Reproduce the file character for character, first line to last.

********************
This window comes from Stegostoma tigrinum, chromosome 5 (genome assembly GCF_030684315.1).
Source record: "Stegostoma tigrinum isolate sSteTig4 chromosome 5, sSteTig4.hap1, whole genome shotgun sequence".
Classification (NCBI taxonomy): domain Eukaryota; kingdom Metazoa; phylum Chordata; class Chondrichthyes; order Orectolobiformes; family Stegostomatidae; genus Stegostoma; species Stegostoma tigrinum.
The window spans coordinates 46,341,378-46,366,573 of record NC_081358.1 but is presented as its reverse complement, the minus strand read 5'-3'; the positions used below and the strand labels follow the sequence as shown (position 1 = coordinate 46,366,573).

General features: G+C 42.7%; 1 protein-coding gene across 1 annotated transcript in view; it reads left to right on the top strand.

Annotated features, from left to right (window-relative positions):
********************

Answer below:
This window comes from Stegostoma tigrinum, chromosome 5 (genome assembly GCF_030684315.1).
Source record: "Stegostoma tigrinum isolate sSteTig4 chromosome 5, sSteTig4.hap1, whole genome shotgun sequence".
Classification (NCBI taxonomy): domain Eukaryota; kingdom Metazoa; phylum Chordata; class Chondrichthyes; order Orectolobiformes; family Stegostomatidae; genus Stegostoma; species Stegostoma tigrinum.
The window spans coordinates 46,341,378-46,366,573 of record NC_081358.1 but is presented as its reverse complement, the minus strand read 5'-3'; the positions used below and the strand labels follow the sequence as shown (position 1 = coordinate 46,366,573).

General features: G+C 42.7%; 1 protein-coding gene across 1 annotated transcript in view; it reads left to right on the top strand.

Annotated features, from left to right (window-relative positions):